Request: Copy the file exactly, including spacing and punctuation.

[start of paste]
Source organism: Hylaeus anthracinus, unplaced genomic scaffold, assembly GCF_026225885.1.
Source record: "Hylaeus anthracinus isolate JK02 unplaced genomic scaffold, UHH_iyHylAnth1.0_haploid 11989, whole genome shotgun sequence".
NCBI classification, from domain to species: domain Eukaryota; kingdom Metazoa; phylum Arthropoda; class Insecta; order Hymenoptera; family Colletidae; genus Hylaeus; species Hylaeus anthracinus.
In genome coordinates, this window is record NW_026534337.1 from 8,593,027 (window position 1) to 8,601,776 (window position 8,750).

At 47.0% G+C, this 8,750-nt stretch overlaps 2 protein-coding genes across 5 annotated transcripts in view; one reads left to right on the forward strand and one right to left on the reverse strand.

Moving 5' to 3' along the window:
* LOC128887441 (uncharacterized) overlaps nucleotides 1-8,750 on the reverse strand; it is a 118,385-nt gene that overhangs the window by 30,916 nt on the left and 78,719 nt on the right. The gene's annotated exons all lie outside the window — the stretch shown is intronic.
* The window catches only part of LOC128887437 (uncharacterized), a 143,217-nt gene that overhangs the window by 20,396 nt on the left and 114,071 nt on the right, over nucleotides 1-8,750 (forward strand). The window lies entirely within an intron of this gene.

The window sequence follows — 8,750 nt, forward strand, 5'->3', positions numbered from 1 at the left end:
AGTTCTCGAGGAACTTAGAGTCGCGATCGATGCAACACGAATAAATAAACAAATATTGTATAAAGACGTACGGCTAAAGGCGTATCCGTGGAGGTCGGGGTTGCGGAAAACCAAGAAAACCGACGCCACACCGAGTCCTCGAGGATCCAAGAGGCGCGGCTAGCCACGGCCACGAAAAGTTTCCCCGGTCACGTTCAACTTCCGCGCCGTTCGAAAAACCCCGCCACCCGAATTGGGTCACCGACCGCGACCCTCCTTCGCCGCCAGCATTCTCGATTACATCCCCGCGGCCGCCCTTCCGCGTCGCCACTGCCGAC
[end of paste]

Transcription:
Source organism: Hylaeus anthracinus, unplaced genomic scaffold, assembly GCF_026225885.1.
Source record: "Hylaeus anthracinus isolate JK02 unplaced genomic scaffold, UHH_iyHylAnth1.0_haploid 11989, whole genome shotgun sequence".
NCBI classification, from domain to species: domain Eukaryota; kingdom Metazoa; phylum Arthropoda; class Insecta; order Hymenoptera; family Colletidae; genus Hylaeus; species Hylaeus anthracinus.
In genome coordinates, this window is record NW_026534337.1 from 8,593,027 (window position 1) to 8,601,776 (window position 8,750).

At 47.0% G+C, this 8,750-nt stretch overlaps 2 protein-coding genes across 5 annotated transcripts in view; one reads left to right on the forward strand and one right to left on the reverse strand.

Moving 5' to 3' along the window:
* LOC128887441 (uncharacterized) overlaps nucleotides 1-8,750 on the reverse strand; it is a 118,385-nt gene that overhangs the window by 30,916 nt on the left and 78,719 nt on the right. The gene's annotated exons all lie outside the window — the stretch shown is intronic.
* The window catches only part of LOC128887437 (uncharacterized), a 143,217-nt gene that overhangs the window by 20,396 nt on the left and 114,071 nt on the right, over nucleotides 1-8,750 (forward strand). The window lies entirely within an intron of this gene.

The window sequence follows — 8,750 nt, forward strand, 5'->3', positions numbered from 1 at the left end:
AGTTCTCGAGGAACTTAGAGTCGCGATCGATGCAACACGAATAAATAAACAAATATTGTATAAAGACGTACGGCTAAAGGCGTATCCGTGGAGGTCGGGGTTGCGGAAAACCAAGAAAACCGACGCCACACCGAGTCCTCGAGGATCCAAGAGGCGCGGCTAGCCACGGCCACGAAAAGTTTCCCCGGTCACGTTCAACTTCCGCGCCGTTCGAAAAACCCCGCCACCCGAATTGGGTCACCGACCGCGACCCTCCTTCGCCGCCAGCATTCTCGATTACATCCCCGCGGCCGCCCTTCCGCGTCGCCACTGCCGAC